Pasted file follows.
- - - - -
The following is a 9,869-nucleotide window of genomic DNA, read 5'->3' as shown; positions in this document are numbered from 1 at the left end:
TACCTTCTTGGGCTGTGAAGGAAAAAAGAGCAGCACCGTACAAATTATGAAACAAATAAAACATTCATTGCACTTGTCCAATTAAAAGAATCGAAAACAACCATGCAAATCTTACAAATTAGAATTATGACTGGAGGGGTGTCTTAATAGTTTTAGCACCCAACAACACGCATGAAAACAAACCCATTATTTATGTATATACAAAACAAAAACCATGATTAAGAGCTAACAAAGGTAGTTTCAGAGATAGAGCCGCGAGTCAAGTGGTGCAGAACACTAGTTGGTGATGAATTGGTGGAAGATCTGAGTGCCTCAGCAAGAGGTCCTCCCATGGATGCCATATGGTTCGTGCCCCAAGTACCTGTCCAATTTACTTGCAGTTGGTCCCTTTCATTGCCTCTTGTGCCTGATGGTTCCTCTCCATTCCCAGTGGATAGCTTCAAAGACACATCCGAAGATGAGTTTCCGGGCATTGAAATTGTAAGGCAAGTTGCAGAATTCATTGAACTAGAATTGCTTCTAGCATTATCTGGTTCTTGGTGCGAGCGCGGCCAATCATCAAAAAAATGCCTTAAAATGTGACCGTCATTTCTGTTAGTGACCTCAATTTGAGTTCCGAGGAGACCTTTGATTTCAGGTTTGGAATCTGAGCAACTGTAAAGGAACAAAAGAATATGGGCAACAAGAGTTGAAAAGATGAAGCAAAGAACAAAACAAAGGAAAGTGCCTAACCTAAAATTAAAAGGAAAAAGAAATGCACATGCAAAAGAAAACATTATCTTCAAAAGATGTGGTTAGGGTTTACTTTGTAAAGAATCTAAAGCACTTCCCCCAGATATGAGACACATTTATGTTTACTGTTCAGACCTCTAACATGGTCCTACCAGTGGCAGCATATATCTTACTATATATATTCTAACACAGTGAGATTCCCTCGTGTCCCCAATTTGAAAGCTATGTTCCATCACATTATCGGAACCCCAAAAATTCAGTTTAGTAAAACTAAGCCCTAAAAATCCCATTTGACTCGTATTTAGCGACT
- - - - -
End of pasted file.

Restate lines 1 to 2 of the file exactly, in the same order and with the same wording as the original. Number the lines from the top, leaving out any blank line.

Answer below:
The following is a 9,869-nucleotide window of genomic DNA, read 5'->3' as shown; positions in this document are numbered from 1 at the left end:
TACCTTCTTGGGCTGTGAAGGAAAAAAGAGCAGCACCGTACAAATTATGAAACAAATAAAACATTCATTGCACTTGTCCAATTAAAAGAATCGAAAACAACCATGCAAATCTTACAAATTAGAATTATGACTGGAGGGGTGTCTTAATAGTTTTAGCACCCAACAACACGCATGAAAACAAACCCATTATTTATGTATATACAAAACAAAAACCATGATTAAGAGCTAACAAAGGTAGTTTCAGAGATAGAGCCGCGAGTCAAGTGGTGCAGAACACTAGTTGGTGATGAATTGGTGGAAGATCTGAGTGCCTCAGCAAGAGGTCCTCCCATGGATGCCATATGGTTCGTGCCCCAAGTACCTGTCCAATTTACTTGCAGTTGGTCCCTTTCATTGCCTCTTGTGCCTGATGGTTCCTCTCCATTCCCAGTGGATAGCTTCAAAGACACATCCGAAGATGAGTTTCCGGGCATTGAAATTGTAAGGCAAGTTGCAGAATTCATTGAACTAGAATTGCTTCTAGCATTATCTGGTTCTTGGTGCGAGCGCGGCCAATCATCAAAAAAATGCCTTAAAATGTGACCGTCATTTCTGTTAGTGACCTCAATTTGAGTTCCGAGGAGACCTTTGATTTCAGGTTTGGAATCTGAGCAACTGTAAAGGAACAAAAGAATATGGGCAACAAGAGTTGAAAAGATGAAGCAAAGAACAAAACAAAGGAAAGTGCCTAACCTAAAATTAAAAGGAAAAAGAAATGCACATGCAAAAGAAAACATTATCTTCAAAAGATGTGGTTAGGGTTTACTTTGTAAAGAATCTAAAGCACTTCCCCCAGATATGAGACACATTTATGTTTACTGTTCAGACCTCTAACATGGTCCTACCAGTGGCAGCATATATCTTACTATATATATTCTAACACAGTGAGATTCCCTCGTGTCCCCAATTTGAAAGCTATGTTCCATCACATTATCGGAACCCCAAAAATTCAGTTTAGTAAAACTAAGCCCTAAAAATCCCATTTGACTCGTATTTAGCGACT